But a search of Facebook groups titled “In Memory of…” turned up more than 55,000 results, and a search for “Rest in Peace…” turned up more than 14,000. For the generation that spent high school on MySpace and college on Facebook, it’s only natural to seek out the Web in times of need. Carla Sofka, professor of social work at Siena College in Loudonville, N.Y., says this is healthy and normal. “It’s fascinating that this generation has found a new way to cope with death,” says Sofka, who also wrote a chapter in the recently released book “Adolescent Encounters With Death, Bereavement, and Coping.” “They see Facebook as an extension of how they communicate with each other. And when somebody dies, it’s just a place that’s natural to go. It’s an incredibly comforting way for them to feel connected and cope with absence.” Unlike sites such as and, where people write their condolences to bereaved family members and close friends, those grieving on Facebook tend to write directly to the deceased.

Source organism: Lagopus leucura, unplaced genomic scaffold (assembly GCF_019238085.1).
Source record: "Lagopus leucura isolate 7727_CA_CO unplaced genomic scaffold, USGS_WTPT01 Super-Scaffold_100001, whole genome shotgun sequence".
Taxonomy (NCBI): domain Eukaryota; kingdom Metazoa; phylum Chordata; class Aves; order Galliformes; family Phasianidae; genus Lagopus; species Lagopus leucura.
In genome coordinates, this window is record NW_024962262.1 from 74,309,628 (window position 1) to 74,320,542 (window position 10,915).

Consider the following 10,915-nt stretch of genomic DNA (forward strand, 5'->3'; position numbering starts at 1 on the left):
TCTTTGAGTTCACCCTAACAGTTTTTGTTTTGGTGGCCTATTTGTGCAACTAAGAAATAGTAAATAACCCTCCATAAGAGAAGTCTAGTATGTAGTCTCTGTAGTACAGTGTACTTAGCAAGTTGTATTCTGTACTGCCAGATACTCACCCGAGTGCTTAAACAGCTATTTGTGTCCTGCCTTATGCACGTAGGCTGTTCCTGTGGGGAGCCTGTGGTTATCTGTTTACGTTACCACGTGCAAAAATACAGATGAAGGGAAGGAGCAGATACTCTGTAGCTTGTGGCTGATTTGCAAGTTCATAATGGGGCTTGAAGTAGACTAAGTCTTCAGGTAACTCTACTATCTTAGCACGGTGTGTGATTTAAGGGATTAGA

NU senior Serene Chen, a close friend of Trevor’s, frequently visits his Facebook tribute group to view photos of him. She and Trevor met on a CATalyst trip his freshman year and often took walks together around the Lakefill. When Chen reminisces about those times, she logs on Facebook and reads through messages others have written him before leaving her own. “I don’t think when I post on his wall that he’s on the computer in Heaven somewhere reading it,” Chen admits. “But I do believe the thought gets to him somehow, and I don’t care if other people see it.”Maintaining a connection to someone after he or she has died is known as a continuing bond, a concept developed in the mid-90s to describe people’s tendency to stay connected with the dead. In the pre-technology days, this meant going to the cemetery and having a conversation with the person, talking to their photo or going into their bedroom.